Resolution of Turkey’s Kurdish question has been the subject of much debate. Today, there is more hope about the prospects of success than ever before with the ongoing peace talks with Abdullah Ocalan, the imprisoned leader of the Kurdistan Workers’ Party (PKK). This latest attempt comes after previous initiatives such as the so-called “Democratic Opening” of 2009 and the following secret talks dubbed the “Oslo Process.” In the wake of heightened stakes in the Middle East, a possible end to PKK violence and resolution of the Kurdish question through democratic means could have dramatic implications for regional security and Turkey’s democratization. What are the possibilities and limits of finally resolving the Kurdish question?
Speakers: Henri Barkey (Lehigh University), Erol Cebeci (SETA DC)
Moderator: Kilic Kanat (SETA DC)
by Madeline Wolfson
Henri Barkey discussed Turkey’s most recent attempt to solve the Kurdish question with optimism, seeing the issue as the most fundamental to Turkey. He considered the AKP’s negotiations with Ocalan and ceasefire agreement to be the beginning of the most promising attempt at resolution since 1993. He highlighted constitutional reform as a critical step for lasting change, and believed that the AKP will successfully redefine Turkish citizenship to include minority ethnic expression. He argued that Erdogan’s peace plan is not spontaneous and that he had been working since 2005 to solve the issue on the AKP’s terms.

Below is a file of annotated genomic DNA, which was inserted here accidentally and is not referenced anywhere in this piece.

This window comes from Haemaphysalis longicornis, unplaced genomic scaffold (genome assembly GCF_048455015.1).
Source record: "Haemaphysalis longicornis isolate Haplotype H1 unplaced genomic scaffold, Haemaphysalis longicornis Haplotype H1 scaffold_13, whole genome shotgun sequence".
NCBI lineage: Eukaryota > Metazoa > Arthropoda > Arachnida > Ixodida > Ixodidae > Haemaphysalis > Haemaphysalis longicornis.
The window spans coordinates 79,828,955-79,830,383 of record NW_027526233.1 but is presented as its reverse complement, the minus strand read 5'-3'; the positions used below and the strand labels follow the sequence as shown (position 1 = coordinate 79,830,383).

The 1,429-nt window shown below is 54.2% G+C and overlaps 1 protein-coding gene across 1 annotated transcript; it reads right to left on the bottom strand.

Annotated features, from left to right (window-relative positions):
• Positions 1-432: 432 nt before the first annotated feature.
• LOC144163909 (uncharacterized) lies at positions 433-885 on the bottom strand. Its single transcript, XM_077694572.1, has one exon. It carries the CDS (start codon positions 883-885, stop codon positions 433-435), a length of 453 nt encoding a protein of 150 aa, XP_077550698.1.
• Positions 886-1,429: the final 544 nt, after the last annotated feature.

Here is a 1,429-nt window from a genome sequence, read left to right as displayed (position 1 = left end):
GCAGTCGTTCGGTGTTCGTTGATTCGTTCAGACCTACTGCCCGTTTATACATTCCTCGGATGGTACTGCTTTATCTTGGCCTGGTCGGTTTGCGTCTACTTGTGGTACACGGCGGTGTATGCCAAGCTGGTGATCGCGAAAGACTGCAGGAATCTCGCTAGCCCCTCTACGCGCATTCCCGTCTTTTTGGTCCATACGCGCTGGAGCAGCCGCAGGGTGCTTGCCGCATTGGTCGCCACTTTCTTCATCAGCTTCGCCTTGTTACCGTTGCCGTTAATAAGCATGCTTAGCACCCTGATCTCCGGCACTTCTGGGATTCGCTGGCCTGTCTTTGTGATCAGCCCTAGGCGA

Erol Cebeci presented a historical perspective of how the Turkish government has approached the Kurdish question. The definition of the problem has shifted over the last few decades from an economic issue in the 1980s, a security issues in the 1990s, and an identity issue in the 2000s. The AKP, he said, understands that complexity of the issue which influences all spheres of policy making. If solved, Cebeci expects the AKP to be able to increase democratic reforms without the old security concerns. He too was optimistic, explaining that the AKP’s effort is motivated, not only by short term political gains, but by long term benefits. Both Cebeci and Barkey agreed that spoilers will arise on both sides of the issue but that the elimination of military tutelage had removed the greatest obstacle. Despite nationalist resistance on either side, they agreed that if the AKP remains resolute and violence ends, the process can shift the mood in the country.
The Foundation for Political, Economic and Social Research (SETA) at Washington, D.C. is a 501(c)(3) non-profit, independent, nonpartisan think tank based in Washington, D.C. dedicated to innovative studies on national, regional, and international issues concerning Turkey and US-Turkey relations.